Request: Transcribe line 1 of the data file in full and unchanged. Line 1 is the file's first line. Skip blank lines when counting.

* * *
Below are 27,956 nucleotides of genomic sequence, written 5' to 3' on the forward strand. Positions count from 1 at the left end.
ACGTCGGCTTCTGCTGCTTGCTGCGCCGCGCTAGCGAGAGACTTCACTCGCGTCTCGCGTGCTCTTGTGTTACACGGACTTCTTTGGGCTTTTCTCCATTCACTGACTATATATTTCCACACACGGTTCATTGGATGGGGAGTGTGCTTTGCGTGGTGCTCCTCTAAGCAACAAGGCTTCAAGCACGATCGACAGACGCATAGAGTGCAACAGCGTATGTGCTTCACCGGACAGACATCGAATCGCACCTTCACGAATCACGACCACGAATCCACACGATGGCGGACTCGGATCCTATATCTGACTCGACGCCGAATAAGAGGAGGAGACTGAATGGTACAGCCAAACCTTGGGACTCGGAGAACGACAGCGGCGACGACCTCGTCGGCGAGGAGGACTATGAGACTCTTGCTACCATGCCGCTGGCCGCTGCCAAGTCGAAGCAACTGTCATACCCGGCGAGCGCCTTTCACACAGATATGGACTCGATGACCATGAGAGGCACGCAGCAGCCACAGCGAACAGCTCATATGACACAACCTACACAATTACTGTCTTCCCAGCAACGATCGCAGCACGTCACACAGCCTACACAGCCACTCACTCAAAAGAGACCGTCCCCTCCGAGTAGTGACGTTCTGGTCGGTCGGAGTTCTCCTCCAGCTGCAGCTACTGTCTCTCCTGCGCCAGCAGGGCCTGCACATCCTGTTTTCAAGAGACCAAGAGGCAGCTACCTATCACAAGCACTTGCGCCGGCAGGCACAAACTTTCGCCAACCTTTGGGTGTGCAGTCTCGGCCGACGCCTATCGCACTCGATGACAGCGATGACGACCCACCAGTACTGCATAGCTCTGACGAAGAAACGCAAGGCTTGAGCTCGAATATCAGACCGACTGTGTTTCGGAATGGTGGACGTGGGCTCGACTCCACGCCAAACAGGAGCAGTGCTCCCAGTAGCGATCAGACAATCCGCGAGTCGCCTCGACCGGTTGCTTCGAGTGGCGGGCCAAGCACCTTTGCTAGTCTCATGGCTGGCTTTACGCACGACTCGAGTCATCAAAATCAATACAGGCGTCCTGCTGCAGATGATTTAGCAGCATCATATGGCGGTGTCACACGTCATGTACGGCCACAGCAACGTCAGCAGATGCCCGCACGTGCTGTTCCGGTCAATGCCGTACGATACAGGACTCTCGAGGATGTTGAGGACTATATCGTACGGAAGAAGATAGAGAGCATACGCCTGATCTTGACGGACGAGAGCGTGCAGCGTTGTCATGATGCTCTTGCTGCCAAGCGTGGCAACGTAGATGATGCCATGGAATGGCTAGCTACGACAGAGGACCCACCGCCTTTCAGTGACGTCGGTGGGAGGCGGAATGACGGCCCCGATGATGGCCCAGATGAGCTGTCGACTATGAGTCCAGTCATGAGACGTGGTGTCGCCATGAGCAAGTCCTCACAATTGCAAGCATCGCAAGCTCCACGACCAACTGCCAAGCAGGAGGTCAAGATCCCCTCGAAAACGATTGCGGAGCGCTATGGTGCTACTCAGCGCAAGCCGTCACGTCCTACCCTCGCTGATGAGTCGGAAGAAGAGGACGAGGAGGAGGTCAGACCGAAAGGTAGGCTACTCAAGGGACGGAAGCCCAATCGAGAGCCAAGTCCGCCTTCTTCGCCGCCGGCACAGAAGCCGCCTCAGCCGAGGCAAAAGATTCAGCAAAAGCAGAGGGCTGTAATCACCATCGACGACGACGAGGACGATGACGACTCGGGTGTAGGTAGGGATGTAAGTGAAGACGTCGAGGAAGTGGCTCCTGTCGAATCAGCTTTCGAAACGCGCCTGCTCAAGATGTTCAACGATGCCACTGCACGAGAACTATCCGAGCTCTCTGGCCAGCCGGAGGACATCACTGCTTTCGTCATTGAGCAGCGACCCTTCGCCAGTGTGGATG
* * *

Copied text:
Below are 27,956 nucleotides of genomic sequence, written 5' to 3' on the forward strand. Positions count from 1 at the left end.